President Barack Obama is meeting Friday and Saturday with Chinese President Xi Jinping. Cybersecurity and economics aside, the human rights issue should surely come up. The New York Times reports more than 30 organizations are urging Obama to call for the release of at least 16 political prisoners in China, including 2010 Nobel Peace Prize winner Liu Xiaobo.
Let’s not forget Kenneth Bae, the American tour operator from Lynnwood. He was living and working in China when he crossed the border into North Korea last November. Bae has languished within North Korea’s notorious prison system for seven months now. In May, he was reportedly transferred to a new site to begin a 15-year hard labor sentence for supposedly plotting to overthrow the government. On May 2, Amnesty International raised serious concerns about his lack of access to a lawyer.
It might be a tall order to demand President Xi get involved in Bae’s case, but there’s little doubt China exerts a huge amount of influence over North Korea. (See this news story from The Wall Street Journal.) I hope President Obama takes the opportunity to ask Xi about what role he might be able to play in finding out more. As an act of goodwill, Xi could join an international chorus requesting Kim Jong Un to release Bae on humanitarian grounds. Doesn’t have to be a public display. Working behind the scenes is fine.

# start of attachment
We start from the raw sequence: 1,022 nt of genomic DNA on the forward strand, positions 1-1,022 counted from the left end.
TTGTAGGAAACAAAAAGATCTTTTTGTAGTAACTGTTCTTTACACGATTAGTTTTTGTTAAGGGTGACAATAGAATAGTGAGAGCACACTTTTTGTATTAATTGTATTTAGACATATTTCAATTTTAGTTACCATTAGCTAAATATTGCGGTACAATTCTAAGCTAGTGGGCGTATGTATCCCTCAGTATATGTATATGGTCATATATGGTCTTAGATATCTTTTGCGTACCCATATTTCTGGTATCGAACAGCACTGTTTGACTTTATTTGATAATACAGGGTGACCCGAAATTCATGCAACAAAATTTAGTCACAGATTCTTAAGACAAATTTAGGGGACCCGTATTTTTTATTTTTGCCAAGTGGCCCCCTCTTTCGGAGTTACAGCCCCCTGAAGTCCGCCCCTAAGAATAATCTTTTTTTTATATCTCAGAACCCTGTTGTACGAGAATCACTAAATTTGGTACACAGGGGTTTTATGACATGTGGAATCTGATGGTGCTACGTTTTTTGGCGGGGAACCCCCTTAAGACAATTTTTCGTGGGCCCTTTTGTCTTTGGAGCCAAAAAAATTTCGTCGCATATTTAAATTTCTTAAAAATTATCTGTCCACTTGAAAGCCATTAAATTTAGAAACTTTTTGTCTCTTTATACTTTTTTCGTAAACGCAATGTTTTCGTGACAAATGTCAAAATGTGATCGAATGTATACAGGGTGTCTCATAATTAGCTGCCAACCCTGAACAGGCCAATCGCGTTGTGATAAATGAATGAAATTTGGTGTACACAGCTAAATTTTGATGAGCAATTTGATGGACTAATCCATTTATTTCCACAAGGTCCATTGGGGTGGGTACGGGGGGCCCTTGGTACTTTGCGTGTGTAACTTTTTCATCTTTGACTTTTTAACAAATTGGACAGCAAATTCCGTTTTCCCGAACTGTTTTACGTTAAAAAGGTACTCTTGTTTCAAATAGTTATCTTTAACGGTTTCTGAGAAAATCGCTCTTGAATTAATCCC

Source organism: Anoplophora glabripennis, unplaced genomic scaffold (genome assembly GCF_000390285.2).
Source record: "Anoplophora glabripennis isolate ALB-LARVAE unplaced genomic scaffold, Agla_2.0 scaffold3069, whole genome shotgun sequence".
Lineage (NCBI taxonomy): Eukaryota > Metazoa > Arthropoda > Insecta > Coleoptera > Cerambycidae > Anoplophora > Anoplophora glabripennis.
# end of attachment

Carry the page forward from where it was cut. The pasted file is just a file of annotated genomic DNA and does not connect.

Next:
Set aside the sensitivity around North Korean politics. Obama should humanize Bae, who is known to be deeply religious, but is also a husband and father. His family, hesitant to speak publicly under the current circumstances, anxiously awaits his safe return.
Google Chairman Eric Schmidt and former U.N. Ambassador Bill Richardson failed to gain access to Bae during a January visit to Pyongyang. A tweet from Dennis Rodman, a personal pal of Kim Jong Un, so far hasn’t worked. (Rodman has said numerous times he plans to return to North Korea in August.)
We must keep trying. If China can help, North Korea might really listen.